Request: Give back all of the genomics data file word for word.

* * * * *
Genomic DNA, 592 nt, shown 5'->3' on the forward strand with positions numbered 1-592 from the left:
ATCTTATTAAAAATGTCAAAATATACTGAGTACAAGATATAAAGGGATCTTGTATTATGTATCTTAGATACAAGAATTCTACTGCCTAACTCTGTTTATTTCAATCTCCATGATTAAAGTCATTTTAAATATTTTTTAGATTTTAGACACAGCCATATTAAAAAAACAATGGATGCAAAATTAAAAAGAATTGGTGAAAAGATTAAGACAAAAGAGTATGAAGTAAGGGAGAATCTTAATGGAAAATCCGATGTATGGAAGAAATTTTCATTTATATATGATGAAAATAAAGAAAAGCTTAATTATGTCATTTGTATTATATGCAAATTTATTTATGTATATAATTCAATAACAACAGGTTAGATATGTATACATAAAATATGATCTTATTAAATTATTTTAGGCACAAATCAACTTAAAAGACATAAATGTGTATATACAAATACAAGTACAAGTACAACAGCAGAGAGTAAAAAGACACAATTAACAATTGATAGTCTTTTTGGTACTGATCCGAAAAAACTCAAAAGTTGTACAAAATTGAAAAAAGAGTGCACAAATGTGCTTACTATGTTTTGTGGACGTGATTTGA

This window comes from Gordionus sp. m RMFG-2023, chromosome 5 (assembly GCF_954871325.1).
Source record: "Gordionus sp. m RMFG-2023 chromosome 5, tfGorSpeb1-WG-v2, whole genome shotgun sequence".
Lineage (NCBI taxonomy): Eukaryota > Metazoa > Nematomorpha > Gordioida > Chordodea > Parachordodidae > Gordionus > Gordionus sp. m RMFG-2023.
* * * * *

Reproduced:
Genomic DNA, 592 nt, shown 5'->3' on the forward strand with positions numbered 1-592 from the left:
ATCTTATTAAAAATGTCAAAATATACTGAGTACAAGATATAAAGGGATCTTGTATTATGTATCTTAGATACAAGAATTCTACTGCCTAACTCTGTTTATTTCAATCTCCATGATTAAAGTCATTTTAAATATTTTTTAGATTTTAGACACAGCCATATTAAAAAAACAATGGATGCAAAATTAAAAAGAATTGGTGAAAAGATTAAGACAAAAGAGTATGAAGTAAGGGAGAATCTTAATGGAAAATCCGATGTATGGAAGAAATTTTCATTTATATATGATGAAAATAAAGAAAAGCTTAATTATGTCATTTGTATTATATGCAAATTTATTTATGTATATAATTCAATAACAACAGGTTAGATATGTATACATAAAATATGATCTTATTAAATTATTTTAGGCACAAATCAACTTAAAAGACATAAATGTGTATATACAAATACAAGTACAAGTACAACAGCAGAGAGTAAAAAGACACAATTAACAATTGATAGTCTTTTTGGTACTGATCCGAAAAAACTCAAAAGTTGTACAAAATTGAAAAAAGAGTGCACAAATGTGCTTACTATGTTTTGTGGACGTGATTTGA

This window comes from Gordionus sp. m RMFG-2023, chromosome 5 (assembly GCF_954871325.1).
Source record: "Gordionus sp. m RMFG-2023 chromosome 5, tfGorSpeb1-WG-v2, whole genome shotgun sequence".
Lineage (NCBI taxonomy): Eukaryota > Metazoa > Nematomorpha > Gordioida > Chordodea > Parachordodidae > Gordionus > Gordionus sp. m RMFG-2023.